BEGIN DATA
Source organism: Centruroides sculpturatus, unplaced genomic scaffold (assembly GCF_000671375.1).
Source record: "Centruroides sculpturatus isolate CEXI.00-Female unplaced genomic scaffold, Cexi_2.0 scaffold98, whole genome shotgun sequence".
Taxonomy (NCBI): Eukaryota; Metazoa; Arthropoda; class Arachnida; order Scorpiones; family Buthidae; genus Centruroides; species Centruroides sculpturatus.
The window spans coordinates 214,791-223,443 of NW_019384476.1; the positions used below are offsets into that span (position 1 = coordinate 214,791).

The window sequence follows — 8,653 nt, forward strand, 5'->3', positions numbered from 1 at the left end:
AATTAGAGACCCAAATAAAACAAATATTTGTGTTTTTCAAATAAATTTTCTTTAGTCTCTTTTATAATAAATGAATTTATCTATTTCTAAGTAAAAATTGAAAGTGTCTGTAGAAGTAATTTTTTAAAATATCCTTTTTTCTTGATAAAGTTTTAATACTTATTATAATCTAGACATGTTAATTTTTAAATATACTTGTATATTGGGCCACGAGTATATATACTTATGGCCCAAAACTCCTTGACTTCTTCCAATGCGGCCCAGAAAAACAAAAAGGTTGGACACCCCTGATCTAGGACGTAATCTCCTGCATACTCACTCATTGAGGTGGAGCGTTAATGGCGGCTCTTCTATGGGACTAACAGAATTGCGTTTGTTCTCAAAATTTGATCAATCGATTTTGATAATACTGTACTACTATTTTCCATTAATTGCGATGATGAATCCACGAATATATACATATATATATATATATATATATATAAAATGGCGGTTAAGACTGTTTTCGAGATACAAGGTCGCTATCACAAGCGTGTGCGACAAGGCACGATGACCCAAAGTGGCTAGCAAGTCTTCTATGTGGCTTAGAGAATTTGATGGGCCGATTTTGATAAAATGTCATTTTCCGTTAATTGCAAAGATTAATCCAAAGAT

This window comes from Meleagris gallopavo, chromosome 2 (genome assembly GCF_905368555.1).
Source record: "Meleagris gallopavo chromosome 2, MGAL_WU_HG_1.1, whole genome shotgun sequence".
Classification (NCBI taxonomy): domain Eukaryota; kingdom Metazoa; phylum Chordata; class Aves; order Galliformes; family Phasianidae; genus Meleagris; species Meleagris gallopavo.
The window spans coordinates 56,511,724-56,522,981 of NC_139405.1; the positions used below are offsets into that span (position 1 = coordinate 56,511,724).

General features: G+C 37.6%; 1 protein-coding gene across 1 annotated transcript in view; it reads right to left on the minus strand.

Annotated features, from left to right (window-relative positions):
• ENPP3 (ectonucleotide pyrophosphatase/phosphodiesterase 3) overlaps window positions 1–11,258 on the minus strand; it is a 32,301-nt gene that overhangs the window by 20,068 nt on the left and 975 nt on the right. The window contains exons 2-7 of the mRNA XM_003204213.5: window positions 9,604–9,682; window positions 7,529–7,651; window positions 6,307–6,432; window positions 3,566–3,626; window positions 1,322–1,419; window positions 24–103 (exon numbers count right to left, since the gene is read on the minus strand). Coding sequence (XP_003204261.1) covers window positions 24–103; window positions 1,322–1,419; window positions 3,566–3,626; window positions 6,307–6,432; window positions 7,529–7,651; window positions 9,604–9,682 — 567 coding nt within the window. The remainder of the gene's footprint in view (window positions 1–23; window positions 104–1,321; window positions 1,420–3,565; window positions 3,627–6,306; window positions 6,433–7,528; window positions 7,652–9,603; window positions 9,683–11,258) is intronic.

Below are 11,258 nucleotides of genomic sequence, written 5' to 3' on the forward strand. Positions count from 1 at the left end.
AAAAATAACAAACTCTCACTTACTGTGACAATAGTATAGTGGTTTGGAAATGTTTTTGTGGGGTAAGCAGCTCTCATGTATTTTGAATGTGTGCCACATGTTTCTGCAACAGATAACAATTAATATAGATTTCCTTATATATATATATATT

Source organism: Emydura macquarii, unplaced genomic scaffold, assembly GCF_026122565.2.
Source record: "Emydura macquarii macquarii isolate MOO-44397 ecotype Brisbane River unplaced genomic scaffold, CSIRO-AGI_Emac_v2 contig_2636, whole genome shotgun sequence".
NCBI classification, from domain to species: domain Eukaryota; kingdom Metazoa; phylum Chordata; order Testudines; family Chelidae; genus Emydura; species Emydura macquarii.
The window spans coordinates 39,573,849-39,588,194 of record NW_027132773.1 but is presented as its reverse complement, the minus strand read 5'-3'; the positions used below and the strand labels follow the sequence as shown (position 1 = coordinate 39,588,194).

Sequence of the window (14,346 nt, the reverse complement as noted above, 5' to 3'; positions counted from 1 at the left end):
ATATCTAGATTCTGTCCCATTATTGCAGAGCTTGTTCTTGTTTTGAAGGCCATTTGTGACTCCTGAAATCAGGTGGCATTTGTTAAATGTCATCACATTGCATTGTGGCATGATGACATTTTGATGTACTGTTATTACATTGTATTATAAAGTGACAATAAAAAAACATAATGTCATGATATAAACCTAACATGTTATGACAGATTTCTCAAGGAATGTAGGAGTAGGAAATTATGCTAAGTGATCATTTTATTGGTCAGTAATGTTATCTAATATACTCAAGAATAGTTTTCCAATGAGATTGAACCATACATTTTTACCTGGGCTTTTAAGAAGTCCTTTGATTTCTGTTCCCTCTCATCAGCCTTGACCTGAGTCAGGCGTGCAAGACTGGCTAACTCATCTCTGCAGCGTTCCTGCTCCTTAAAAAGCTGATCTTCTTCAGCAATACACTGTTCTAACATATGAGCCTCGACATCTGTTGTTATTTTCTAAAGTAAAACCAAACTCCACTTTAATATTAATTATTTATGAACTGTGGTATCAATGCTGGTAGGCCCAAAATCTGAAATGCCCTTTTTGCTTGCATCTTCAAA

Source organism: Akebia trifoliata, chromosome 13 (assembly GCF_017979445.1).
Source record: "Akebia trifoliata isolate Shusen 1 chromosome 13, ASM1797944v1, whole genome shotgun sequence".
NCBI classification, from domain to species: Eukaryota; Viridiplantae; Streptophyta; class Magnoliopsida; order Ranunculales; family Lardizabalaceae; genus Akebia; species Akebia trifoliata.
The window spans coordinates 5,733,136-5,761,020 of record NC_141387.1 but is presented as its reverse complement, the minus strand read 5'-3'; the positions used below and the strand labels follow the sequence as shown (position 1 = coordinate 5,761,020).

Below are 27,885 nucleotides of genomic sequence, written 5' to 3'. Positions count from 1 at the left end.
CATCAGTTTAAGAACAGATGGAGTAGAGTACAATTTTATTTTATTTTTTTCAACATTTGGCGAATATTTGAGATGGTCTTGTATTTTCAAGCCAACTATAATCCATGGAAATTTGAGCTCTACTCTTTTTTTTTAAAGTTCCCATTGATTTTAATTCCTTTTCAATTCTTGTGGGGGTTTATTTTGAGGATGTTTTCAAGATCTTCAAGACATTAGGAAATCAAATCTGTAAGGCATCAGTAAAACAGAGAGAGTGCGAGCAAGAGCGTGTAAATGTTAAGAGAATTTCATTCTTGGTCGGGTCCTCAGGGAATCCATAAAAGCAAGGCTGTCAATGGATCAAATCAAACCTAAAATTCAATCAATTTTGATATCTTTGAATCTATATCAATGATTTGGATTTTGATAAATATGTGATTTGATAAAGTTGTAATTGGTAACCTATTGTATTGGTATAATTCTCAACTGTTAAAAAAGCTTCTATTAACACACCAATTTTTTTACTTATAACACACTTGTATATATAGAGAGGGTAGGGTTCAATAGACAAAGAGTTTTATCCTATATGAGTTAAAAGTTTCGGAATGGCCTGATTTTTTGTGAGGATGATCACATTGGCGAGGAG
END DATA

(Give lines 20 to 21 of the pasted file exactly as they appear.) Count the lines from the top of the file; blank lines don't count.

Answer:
Sequence of the window (14,346 nt, the reverse complement as noted above, 5' to 3'; positions counted from 1 at the left end):
ATATCTAGATTCTGTCCCATTATTGCAGAGCTTGTTCTTGTTTTGAAGGCCATTTGTGACTCCTGAAATCAGGTGGCATTTGTTAAATGTCATCACATTGCATTGTGGCATGATGACATTTTGATGTACTGTTATTACATTGTATTATAAAGTGACAATAAAAAAACATAATGTCATGATATAAACCTAACATGTTATGACAGATTTCTCAAGGAATGTAGGAGTAGGAAATTATGCTAAGTGATCATTTTATTGGTCAGTAATGTTATCTAATATACTCAAGAATAGTTTTCCAATGAGATTGAACCATACATTTTTACCTGGGCTTTTAAGAAGTCCTTTGATTTCTGTTCCCTCTCATCAGCCTTGACCTGAGTCAGGCGTGCAAGACTGGCTAACTCATCTCTGCAGCGTTCCTGCTCCTTAAAAAGCTGATCTTCTTCAGCAATACACTGTTCTAACATATGAGCCTCGACATCTGTTGTTATTTTCTAAAGTAAAACCAAACTCCACTTTAATATTAATTATTTATGAACTGTGGTATCAATGCTGGTAGGCCCAAAATCTGAAATGCCCTTTTTGCTTGCATCTTCAAA